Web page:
It seems reasonable to expect that the people who suffer most from the impacts of climate change are represented in the international climate negotiations. Patrick Toussaint, a researcher at the Institute for Advanced Sustainability Studies (IASS), has analysed the status quo from the perspective of international law. He concludes that those who currently bear the brunt of climate change – or will do so in the foreseeable future – have little or no influence on the negotiations.

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Effective Agreements and Greater Cooperation: Recommendations for Marine Conservation in South America and Africa

The United Nations wish to adopt a new global agreement for the protection of the high seas in the coming year. The negotiations among the UN member states offer an opportunity to strengthen marine conservation and extend protections to ocean areas beyond national jurisdiction. IASS researchers have developed a number of recommendations to strengthen relevant legal frameworks and bolster institutional cooperation in West Africa and South America.

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Climate change

A Duty of Care: How Indigenous Knowledge Can Help the Arctic

Retreating ice, more shipping, fewer reindeer – climate change is already leaving its mark in the Arctic. How are people on the ground coping with these changes? At a recent event in Potsdam, indigenous scientist and entrepreneur Jocelyn Joe-Strack explained why numbers don’t tell the whole story and how her people in the Canadian Arctic are rebuilding their holistic relationship with nature.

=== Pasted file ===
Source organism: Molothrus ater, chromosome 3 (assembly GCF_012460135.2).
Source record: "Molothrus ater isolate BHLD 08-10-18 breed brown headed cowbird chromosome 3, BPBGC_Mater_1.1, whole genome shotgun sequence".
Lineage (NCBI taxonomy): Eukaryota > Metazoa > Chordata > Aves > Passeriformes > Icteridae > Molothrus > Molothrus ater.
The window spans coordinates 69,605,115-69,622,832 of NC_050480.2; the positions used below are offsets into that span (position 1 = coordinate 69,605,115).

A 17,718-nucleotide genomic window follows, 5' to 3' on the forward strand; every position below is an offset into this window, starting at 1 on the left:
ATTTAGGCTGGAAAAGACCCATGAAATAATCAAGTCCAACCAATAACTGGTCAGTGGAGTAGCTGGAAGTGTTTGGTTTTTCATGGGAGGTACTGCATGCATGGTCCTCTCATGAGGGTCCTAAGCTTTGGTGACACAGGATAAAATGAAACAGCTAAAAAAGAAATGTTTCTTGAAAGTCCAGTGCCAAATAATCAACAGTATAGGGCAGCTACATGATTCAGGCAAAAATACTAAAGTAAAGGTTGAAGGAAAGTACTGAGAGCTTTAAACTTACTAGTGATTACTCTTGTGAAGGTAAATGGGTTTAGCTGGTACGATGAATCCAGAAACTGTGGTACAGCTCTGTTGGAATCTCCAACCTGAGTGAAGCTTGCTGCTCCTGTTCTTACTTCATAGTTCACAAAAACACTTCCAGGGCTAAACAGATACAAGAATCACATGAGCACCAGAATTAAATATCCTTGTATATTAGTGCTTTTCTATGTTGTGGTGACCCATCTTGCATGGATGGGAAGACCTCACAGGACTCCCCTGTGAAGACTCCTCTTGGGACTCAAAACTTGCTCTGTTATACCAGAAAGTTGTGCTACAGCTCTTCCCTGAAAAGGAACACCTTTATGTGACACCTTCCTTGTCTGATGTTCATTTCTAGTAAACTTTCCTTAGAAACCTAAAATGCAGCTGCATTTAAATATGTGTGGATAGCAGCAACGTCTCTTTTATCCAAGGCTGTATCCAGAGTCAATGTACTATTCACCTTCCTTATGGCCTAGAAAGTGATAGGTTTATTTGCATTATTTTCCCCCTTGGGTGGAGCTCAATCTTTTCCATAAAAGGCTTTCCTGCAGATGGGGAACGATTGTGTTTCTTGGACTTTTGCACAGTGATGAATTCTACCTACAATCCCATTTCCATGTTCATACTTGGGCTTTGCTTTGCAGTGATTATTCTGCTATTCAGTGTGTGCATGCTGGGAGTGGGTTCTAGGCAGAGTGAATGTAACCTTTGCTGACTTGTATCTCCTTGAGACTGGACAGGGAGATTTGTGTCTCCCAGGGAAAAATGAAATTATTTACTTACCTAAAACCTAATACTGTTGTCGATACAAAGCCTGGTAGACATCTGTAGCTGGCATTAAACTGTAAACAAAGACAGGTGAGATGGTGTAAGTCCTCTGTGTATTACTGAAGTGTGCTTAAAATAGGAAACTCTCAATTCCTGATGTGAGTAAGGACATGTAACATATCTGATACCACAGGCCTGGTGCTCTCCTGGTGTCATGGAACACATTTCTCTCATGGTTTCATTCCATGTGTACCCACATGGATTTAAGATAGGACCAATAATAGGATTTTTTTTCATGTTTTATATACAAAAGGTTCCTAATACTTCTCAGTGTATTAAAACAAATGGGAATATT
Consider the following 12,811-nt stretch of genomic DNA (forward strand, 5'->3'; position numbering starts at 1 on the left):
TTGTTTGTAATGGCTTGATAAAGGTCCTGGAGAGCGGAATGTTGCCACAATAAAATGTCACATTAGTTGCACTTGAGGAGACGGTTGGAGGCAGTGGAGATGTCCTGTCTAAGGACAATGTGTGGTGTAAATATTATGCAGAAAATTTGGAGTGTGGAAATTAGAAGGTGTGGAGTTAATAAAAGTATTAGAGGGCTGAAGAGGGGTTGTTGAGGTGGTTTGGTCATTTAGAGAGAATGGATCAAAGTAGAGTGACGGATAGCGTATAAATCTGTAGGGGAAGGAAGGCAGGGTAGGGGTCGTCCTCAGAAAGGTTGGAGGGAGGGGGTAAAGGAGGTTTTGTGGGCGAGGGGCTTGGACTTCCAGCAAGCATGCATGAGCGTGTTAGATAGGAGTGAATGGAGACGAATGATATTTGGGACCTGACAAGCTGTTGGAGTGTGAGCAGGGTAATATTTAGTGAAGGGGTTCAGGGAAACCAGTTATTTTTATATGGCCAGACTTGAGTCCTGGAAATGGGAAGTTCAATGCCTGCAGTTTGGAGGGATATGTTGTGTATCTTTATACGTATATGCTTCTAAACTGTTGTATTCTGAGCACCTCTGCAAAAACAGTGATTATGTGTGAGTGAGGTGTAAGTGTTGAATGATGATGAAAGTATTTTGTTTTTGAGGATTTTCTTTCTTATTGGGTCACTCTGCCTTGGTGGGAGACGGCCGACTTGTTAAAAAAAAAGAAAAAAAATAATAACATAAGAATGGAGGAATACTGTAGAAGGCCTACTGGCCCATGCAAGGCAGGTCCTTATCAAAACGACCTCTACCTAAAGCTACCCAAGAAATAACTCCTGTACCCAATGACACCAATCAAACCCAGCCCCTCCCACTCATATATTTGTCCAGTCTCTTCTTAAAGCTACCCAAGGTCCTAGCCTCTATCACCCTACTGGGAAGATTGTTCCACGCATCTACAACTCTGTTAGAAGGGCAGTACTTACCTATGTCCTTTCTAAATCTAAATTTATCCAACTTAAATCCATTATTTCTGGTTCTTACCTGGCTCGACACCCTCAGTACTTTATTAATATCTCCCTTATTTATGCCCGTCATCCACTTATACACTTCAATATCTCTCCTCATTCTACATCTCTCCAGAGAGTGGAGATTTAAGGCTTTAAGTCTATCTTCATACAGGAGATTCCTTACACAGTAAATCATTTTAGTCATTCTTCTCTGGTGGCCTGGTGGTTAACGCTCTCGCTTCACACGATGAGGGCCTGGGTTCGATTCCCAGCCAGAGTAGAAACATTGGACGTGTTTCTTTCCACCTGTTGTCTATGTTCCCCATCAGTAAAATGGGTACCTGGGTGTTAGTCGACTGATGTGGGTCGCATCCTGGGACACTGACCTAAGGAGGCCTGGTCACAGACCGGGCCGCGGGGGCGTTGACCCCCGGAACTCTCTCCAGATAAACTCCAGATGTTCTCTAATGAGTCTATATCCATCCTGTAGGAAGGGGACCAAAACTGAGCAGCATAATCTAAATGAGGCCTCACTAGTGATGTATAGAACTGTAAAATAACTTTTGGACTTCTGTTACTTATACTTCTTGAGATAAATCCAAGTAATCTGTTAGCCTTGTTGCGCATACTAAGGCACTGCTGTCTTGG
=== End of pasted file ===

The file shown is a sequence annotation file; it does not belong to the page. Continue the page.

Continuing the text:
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From Voluntary Commitments to Ocean Sustainability: IASS Researchers Propose Global Registry and Uniform Monitoring System

Our human livelihoods depend on the oceans, and the conservation of this vital resource is one of the 17 sustainable development goals (SDGs), which together form the 2030 Agenda for Sustainable Development. In order to achieve SDG 14, the sustainable use and development of the world’s oceans, a plethora of voluntary commitments have been made in recent years. IASS researchers Barbara Neumann and Sebastian Unger have studied these voluntary commitments. Their findings and recommendations for improving the existing system have now been published in the prestigious journal Science.

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Marine Conservation: New Dialogue Forum to Strengthen Cooperation

Our oceans are increasingly suffering under the pressure of overfishing, pollution, climate change, and acidification. Yet in spite of this, the various institutions responsible for conserving them still tend to operate in isolation from each other. That situation is about to change: On 8 and 9 October, about 40 international experts gathered at the IASS to further refine the concept for a new informal dialogue forum at the interface of science, policy and society.